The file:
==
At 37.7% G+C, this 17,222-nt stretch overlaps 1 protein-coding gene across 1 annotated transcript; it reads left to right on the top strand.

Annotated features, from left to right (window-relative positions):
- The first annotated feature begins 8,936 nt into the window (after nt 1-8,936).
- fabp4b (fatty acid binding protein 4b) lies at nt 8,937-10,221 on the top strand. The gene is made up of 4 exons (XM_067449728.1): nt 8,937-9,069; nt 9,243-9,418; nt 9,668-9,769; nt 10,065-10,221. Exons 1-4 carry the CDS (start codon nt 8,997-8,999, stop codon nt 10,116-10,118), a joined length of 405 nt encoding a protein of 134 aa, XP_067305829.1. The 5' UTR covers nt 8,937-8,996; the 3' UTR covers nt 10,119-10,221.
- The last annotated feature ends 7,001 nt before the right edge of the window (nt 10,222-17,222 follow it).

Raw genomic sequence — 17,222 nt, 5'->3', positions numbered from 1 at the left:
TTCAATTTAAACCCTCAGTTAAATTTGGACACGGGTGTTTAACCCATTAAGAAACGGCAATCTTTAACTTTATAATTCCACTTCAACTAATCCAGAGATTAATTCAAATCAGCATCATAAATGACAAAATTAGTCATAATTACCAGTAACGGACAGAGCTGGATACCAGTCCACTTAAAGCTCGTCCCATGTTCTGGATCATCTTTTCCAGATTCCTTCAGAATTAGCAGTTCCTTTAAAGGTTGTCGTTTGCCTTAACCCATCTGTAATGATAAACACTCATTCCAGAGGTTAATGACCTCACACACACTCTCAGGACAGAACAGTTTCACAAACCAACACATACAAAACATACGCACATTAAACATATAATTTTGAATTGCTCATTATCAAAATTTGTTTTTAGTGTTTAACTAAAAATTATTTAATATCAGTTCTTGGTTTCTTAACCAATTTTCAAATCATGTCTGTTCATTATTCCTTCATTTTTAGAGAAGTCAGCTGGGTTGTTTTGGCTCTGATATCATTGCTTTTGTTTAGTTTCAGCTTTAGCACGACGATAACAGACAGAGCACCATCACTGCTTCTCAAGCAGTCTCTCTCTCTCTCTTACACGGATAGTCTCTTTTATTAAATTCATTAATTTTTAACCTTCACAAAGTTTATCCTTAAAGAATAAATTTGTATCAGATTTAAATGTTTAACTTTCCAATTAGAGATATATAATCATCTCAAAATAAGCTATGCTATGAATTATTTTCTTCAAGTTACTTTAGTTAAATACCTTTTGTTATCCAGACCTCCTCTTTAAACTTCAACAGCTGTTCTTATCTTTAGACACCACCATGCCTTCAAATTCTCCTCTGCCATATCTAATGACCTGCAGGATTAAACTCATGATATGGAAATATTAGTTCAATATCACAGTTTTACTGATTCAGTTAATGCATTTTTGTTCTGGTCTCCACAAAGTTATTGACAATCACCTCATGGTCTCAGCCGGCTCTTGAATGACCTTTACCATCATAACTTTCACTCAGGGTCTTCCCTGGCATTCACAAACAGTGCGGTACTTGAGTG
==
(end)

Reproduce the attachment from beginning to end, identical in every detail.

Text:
At 37.7% G+C, this 17,222-nt stretch overlaps 1 protein-coding gene across 1 annotated transcript; it reads left to right on the top strand.

Annotated features, from left to right (window-relative positions):
- The first annotated feature begins 8,936 nt into the window (after nt 1-8,936).
- fabp4b (fatty acid binding protein 4b) lies at nt 8,937-10,221 on the top strand. The gene is made up of 4 exons (XM_067449728.1): nt 8,937-9,069; nt 9,243-9,418; nt 9,668-9,769; nt 10,065-10,221. Exons 1-4 carry the CDS (start codon nt 8,997-8,999, stop codon nt 10,116-10,118), a joined length of 405 nt encoding a protein of 134 aa, XP_067305829.1. The 5' UTR covers nt 8,937-8,996; the 3' UTR covers nt 10,119-10,221.
- The last annotated feature ends 7,001 nt before the right edge of the window (nt 10,222-17,222 follow it).

Raw genomic sequence — 17,222 nt, 5'->3', positions numbered from 1 at the left:
TTCAATTTAAACCCTCAGTTAAATTTGGACACGGGTGTTTAACCCATTAAGAAACGGCAATCTTTAACTTTATAATTCCACTTCAACTAATCCAGAGATTAATTCAAATCAGCATCATAAATGACAAAATTAGTCATAATTACCAGTAACGGACAGAGCTGGATACCAGTCCACTTAAAGCTCGTCCCATGTTCTGGATCATCTTTTCCAGATTCCTTCAGAATTAGCAGTTCCTTTAAAGGTTGTCGTTTGCCTTAACCCATCTGTAATGATAAACACTCATTCCAGAGGTTAATGACCTCACACACACTCTCAGGACAGAACAGTTTCACAAACCAACACATACAAAACATACGCACATTAAACATATAATTTTGAATTGCTCATTATCAAAATTTGTTTTTAGTGTTTAACTAAAAATTATTTAATATCAGTTCTTGGTTTCTTAACCAATTTTCAAATCATGTCTGTTCATTATTCCTTCATTTTTAGAGAAGTCAGCTGGGTTGTTTTGGCTCTGATATCATTGCTTTTGTTTAGTTTCAGCTTTAGCACGACGATAACAGACAGAGCACCATCACTGCTTCTCAAGCAGTCTCTCTCTCTCTCTTACACGGATAGTCTCTTTTATTAAATTCATTAATTTTTAACCTTCACAAAGTTTATCCTTAAAGAATAAATTTGTATCAGATTTAAATGTTTAACTTTCCAATTAGAGATATATAATCATCTCAAAATAAGCTATGCTATGAATTATTTTCTTCAAGTTACTTTAGTTAAATACCTTTTGTTATCCAGACCTCCTCTTTAAACTTCAACAGCTGTTCTTATCTTTAGACACCACCATGCCTTCAAATTCTCCTCTGCCATATCTAATGACCTGCAGGATTAAACTCATGATATGGAAATATTAGTTCAATATCACAGTTTTACTGATTCAGTTAATGCATTTTTGTTCTGGTCTCCACAAAGTTATTGACAATCACCTCATGGTCTCAGCCGGCTCTTGAATGACCTTTACCATCATAACTTTCACTCAGGGTCTTCCCTGGCATTCACAAACAGTGCGGTACTTGAGTG